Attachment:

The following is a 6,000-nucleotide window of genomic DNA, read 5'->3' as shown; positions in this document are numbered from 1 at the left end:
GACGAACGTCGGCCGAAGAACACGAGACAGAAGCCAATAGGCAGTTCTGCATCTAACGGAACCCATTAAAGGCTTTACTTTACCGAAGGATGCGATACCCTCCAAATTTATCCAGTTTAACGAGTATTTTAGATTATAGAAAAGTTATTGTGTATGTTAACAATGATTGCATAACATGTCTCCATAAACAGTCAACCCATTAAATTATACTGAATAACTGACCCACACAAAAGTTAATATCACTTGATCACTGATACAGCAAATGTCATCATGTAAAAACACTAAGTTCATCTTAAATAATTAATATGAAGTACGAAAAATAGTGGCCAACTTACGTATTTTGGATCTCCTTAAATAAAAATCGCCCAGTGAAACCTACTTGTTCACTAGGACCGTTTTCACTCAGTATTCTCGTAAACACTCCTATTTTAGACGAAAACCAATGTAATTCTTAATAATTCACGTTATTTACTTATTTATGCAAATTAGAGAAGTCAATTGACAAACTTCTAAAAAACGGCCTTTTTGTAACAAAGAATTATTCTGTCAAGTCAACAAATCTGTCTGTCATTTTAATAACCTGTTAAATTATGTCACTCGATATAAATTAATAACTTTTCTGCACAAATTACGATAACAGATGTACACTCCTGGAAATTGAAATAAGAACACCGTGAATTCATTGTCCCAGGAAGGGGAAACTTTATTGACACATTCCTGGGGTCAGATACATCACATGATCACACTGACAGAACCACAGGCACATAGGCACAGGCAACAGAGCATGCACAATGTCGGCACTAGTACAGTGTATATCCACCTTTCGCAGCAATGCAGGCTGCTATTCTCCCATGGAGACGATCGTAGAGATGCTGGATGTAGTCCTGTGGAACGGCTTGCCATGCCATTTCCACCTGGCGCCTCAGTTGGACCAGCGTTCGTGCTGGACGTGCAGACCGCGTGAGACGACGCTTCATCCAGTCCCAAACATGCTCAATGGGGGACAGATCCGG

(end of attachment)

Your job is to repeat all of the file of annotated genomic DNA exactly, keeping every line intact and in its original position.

The following is a 6,000-nucleotide window of genomic DNA, read 5'->3' as shown; positions in this document are numbered from 1 at the left end:
GACGAACGTCGGCCGAAGAACACGAGACAGAAGCCAATAGGCAGTTCTGCATCTAACGGAACCCATTAAAGGCTTTACTTTACCGAAGGATGCGATACCCTCCAAATTTATCCAGTTTAACGAGTATTTTAGATTATAGAAAAGTTATTGTGTATGTTAACAATGATTGCATAACATGTCTCCATAAACAGTCAACCCATTAAATTATACTGAATAACTGACCCACACAAAAGTTAATATCACTTGATCACTGATACAGCAAATGTCATCATGTAAAAACACTAAGTTCATCTTAAATAATTAATATGAAGTACGAAAAATAGTGGCCAACTTACGTATTTTGGATCTCCTTAAATAAAAATCGCCCAGTGAAACCTACTTGTTCACTAGGACCGTTTTCACTCAGTATTCTCGTAAACACTCCTATTTTAGACGAAAACCAATGTAATTCTTAATAATTCACGTTATTTACTTATTTATGCAAATTAGAGAAGTCAATTGACAAACTTCTAAAAAACGGCCTTTTTGTAACAAAGAATTATTCTGTCAAGTCAACAAATCTGTCTGTCATTTTAATAACCTGTTAAATTATGTCACTCGATATAAATTAATAACTTTTCTGCACAAATTACGATAACAGATGTACACTCCTGGAAATTGAAATAAGAACACCGTGAATTCATTGTCCCAGGAAGGGGAAACTTTATTGACACATTCCTGGGGTCAGATACATCACATGATCACACTGACAGAACCACAGGCACATAGGCACAGGCAACAGAGCATGCACAATGTCGGCACTAGTACAGTGTATATCCACCTTTCGCAGCAATGCAGGCTGCTATTCTCCCATGGAGACGATCGTAGAGATGCTGGATGTAGTCCTGTGGAACGGCTTGCCATGCCATTTCCACCTGGCGCCTCAGTTGGACCAGCGTTCGTGCTGGACGTGCAGACCGCGTGAGACGACGCTTCATCCAGTCCCAAACATGCTCAATGGGGGACAGATCCGG